what the term “windiing-up” means in the Control systems language?
“Wind Up” refers to the effect exhibited by the Integral term of a PID controller.
It can best be summed up by the Wikipaedia definition, below:
Integral windup particularly occurs as a limitation of physical systems, compared with ideal systems, due to the ideal output being physically impossible (process saturation: the output of the process being limited at the top or bottom of its scale, making the error constant). For example the position of a valve cannot be any more open than fully open and also cannot be closed any more than fully closed. In this case integral windup can actually involve the integrator being turned off for periods of time until the response falls back into an acceptable range.
This usually occurs when the controller’s output can no longer affect the controlled variable, or if the controller is part of a selection scheme and it is selected right.
Integral windup was more of a problem in analog controllers. Within modern Distributed Control Systems and Programmable Logic Controllers, it is much easier to prevent integral windup by either limiting the controller output, or by using external reset feedback, which is a means of feeding back the selected output to the integral circuit of all controllers in the selection scheme so that a closed loop is maintained.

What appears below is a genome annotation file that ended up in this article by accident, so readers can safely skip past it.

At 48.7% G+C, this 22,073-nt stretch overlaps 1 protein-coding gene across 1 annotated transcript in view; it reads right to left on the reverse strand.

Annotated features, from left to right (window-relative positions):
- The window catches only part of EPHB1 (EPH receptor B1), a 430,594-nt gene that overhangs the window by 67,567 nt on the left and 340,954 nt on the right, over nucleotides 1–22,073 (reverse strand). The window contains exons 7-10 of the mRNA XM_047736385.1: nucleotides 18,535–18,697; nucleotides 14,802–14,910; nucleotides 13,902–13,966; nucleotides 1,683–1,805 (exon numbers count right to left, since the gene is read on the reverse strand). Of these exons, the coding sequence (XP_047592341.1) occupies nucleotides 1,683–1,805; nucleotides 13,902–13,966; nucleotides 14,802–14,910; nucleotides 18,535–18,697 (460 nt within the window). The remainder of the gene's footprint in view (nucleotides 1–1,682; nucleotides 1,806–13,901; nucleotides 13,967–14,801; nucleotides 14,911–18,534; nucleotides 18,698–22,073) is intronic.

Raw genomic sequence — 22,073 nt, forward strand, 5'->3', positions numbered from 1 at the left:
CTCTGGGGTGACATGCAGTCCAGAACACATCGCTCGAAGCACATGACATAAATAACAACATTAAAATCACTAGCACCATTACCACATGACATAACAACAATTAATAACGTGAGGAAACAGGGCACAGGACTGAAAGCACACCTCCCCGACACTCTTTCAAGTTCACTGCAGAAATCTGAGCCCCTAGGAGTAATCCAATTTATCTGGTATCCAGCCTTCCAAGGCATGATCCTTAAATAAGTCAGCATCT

Since integration is fundamentally a process of multiplication followed by addition, the units of measurement are always the product (multiplication) of the function’s variables. In the case of reset (integral) control, we are multiplying controller error (the difference between PV and SP, usually expressed in percent) by time (usually expressed in minutes or seconds). Therefore the result will be an “error-time” product. In order for an integral controller to self-recover following windup, the error must switch signs and the error-time product accumulate to a sufficient value to cancel out the error-time product accumulated during the windup period.